- Leonardo da Vinci: The Marvellous Works of Nature and Man by Martin Kemp
Dent, 384 pp, £14.95, August 1981, ISBN 0 460 04354 4
The career of Leonardo da Vinci must be the most intimidating subject in the history of art. The paintings and preparatory drawings are a major topic in themselves, and any monograph on Leonardo the artist invites comparison with Kenneth Clark’s classic study, one of the best books of its type. Then there are the notebooks, a written legacy unparalleled in scale and range among surviving records of the Renaissance. The secondary literature is no less formidable, even excluding the many banal hagiographies and such eccentricities as the tedious claims of collectors to possess the original Mona Lisa. Simply to consult the facsimile of Leonardo’s largest manuscript, the aptly named Codex Atlanticus, in 12 vast and unwieldy volumes with an equally extensive commentary, is a major undertaking. Moreover, the recent scholarship on Leonardo, often of high quality, abounds with detailed observations and a mass of cross-references to one codex or another, but contains much less in the way of synthesis. To come to terms with this material requires not just time, but also the energy to master a whole range of subjects quite outside the bounds of conventional art history.
The sheer size of the notebooks is daunting enough. They amount to some two thousand pages, mostly covered with densely-packed jottings in mirror writing. Fortunately these texts have all been transcribed. The problem is to impose some kind of order on their content, since they are exactly what their name implies, a series of notes, often random and disorganised. Leonardo himself frequently recorded that he had begun a new book on some topic, but in practice any scheme that he may have had which involved arranging his thoughts in a coherent way was always abandoned after a few pages. It is no accident that the most carefully organised body of his statements on any subject, the so-called Treatise on Painting, preserved in a manuscript in Rome, is actually the work of an exceptionally diligent and knowledgable follower who went through the master’s papers collecting what he thought relevant. Despite his truly heroic efforts the result is still very far from a proper treatise; and it is a sobering thought that three-quarters of the material he transcribed cannot be found in Leonardo’s extant writings. What we know today, extensive as it is, must be no more than a fragment of what he set down.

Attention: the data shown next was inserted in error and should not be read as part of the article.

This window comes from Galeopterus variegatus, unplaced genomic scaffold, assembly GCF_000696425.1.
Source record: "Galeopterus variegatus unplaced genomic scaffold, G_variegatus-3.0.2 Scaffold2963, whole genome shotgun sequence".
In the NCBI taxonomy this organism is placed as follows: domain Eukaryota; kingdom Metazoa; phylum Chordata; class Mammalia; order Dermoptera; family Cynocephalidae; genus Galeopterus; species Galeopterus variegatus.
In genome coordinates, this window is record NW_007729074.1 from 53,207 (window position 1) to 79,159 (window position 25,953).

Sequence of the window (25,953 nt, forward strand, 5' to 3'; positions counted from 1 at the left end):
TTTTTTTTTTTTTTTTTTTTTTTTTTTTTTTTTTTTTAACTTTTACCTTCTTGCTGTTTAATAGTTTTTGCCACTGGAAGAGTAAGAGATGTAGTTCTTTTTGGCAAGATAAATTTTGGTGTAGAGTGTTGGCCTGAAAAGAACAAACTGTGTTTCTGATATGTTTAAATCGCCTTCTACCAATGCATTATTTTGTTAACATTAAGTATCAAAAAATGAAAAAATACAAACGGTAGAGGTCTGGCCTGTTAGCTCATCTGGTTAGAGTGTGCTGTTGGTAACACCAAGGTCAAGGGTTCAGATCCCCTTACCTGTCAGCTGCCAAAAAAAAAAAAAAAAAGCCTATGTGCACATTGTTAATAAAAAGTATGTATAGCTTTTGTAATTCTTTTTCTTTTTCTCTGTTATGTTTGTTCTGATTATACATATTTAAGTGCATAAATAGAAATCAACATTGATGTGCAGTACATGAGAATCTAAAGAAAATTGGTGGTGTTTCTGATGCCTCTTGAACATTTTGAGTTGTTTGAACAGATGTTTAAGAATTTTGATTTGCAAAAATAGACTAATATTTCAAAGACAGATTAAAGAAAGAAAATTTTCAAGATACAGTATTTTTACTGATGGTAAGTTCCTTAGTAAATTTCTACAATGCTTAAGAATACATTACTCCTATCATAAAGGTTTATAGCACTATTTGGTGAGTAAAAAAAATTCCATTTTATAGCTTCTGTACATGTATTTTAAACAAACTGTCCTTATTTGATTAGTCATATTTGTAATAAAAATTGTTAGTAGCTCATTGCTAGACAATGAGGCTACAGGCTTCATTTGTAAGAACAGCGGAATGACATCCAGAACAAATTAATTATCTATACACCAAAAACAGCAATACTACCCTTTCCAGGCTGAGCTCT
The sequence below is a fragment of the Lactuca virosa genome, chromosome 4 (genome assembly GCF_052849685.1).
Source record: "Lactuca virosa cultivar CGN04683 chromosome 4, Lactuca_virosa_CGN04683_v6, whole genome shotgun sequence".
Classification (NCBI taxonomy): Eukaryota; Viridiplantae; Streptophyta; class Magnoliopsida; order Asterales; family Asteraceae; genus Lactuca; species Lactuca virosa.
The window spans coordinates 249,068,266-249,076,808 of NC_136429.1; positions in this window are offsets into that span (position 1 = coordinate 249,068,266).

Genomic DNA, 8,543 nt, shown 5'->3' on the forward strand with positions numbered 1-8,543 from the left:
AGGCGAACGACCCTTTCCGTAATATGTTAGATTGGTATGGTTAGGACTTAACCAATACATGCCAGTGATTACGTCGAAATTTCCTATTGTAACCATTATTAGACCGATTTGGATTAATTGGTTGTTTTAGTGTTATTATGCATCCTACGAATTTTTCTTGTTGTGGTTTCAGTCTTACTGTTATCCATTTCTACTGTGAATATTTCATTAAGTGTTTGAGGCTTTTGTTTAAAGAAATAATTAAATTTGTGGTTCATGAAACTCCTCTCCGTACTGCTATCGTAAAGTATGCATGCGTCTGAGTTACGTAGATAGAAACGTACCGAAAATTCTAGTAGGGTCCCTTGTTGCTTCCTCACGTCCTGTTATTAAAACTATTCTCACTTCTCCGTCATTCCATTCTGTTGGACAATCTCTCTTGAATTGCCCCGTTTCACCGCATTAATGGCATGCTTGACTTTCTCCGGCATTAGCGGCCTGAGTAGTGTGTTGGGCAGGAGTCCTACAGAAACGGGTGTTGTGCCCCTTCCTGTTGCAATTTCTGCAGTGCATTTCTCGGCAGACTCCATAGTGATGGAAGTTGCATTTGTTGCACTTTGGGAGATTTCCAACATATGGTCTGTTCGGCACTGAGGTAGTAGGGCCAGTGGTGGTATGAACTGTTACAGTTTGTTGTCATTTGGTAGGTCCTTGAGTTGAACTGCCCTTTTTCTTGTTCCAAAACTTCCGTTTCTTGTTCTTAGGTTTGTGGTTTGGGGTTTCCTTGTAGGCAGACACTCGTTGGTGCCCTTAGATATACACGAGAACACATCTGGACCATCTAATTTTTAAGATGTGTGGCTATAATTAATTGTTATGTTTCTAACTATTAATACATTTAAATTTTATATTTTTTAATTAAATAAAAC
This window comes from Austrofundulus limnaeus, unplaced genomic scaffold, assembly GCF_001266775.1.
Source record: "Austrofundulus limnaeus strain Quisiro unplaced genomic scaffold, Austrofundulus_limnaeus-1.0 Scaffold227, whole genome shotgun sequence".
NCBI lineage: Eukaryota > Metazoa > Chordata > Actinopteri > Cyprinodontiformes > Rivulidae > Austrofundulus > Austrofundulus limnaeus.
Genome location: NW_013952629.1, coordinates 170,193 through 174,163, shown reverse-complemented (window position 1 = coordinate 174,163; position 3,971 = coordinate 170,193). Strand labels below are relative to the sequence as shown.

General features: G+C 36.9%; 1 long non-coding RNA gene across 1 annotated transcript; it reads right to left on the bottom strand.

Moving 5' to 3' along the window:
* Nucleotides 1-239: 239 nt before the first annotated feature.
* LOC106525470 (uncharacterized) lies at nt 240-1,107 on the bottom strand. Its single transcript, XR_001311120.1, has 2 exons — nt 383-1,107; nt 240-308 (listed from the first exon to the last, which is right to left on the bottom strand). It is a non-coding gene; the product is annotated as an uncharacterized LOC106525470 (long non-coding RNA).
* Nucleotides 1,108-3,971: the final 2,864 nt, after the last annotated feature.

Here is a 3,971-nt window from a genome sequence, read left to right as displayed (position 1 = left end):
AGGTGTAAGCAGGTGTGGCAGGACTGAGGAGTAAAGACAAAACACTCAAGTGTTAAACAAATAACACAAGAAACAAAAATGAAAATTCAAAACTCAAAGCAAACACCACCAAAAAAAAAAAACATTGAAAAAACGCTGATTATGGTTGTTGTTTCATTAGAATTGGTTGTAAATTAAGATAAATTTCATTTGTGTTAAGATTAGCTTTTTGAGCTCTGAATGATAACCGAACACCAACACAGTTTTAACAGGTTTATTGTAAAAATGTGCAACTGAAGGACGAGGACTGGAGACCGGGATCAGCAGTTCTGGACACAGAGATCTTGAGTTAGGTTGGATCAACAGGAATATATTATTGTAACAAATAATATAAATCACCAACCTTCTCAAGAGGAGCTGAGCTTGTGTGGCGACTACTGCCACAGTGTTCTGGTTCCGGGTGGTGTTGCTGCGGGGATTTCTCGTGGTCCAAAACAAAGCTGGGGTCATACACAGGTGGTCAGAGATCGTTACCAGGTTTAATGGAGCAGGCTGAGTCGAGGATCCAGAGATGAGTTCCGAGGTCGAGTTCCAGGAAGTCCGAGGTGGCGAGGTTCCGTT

The character of the notebooks makes it extraordinarily difficult to establish Leonardo’s views on any subject. To do so involves making a synthesis of countless scattered remarks, though the task has admittedly been simplified by the researches of Carlo Pedretti and others on the chronology of the manuscripts. Moreover, there is always a temptation to minimise the essentially inconclusive and speculative character of Leonardo’s observations. One has to reconstruct his habits of thought rather than his theories, which were usually in a state of flux. There is also the more serious danger of crediting Leonardo with an originality which is largely unjustified. Much of his scientific work was an attempt to master an existing body of knowledge to which he had incomplete access. His knowledge of Latin was at best rudimentary, so he had to extract what he could from popularising texts in the volgare. Leonardo’s disparaging remarks about established ideas are for this reason frequently defensive in tone, as well as misleading about his attitude to ancient authorities. Time and again, as Kemp points out, he made problems for himself by failing to take adequate account of observations and arguments available in standard Classical sources.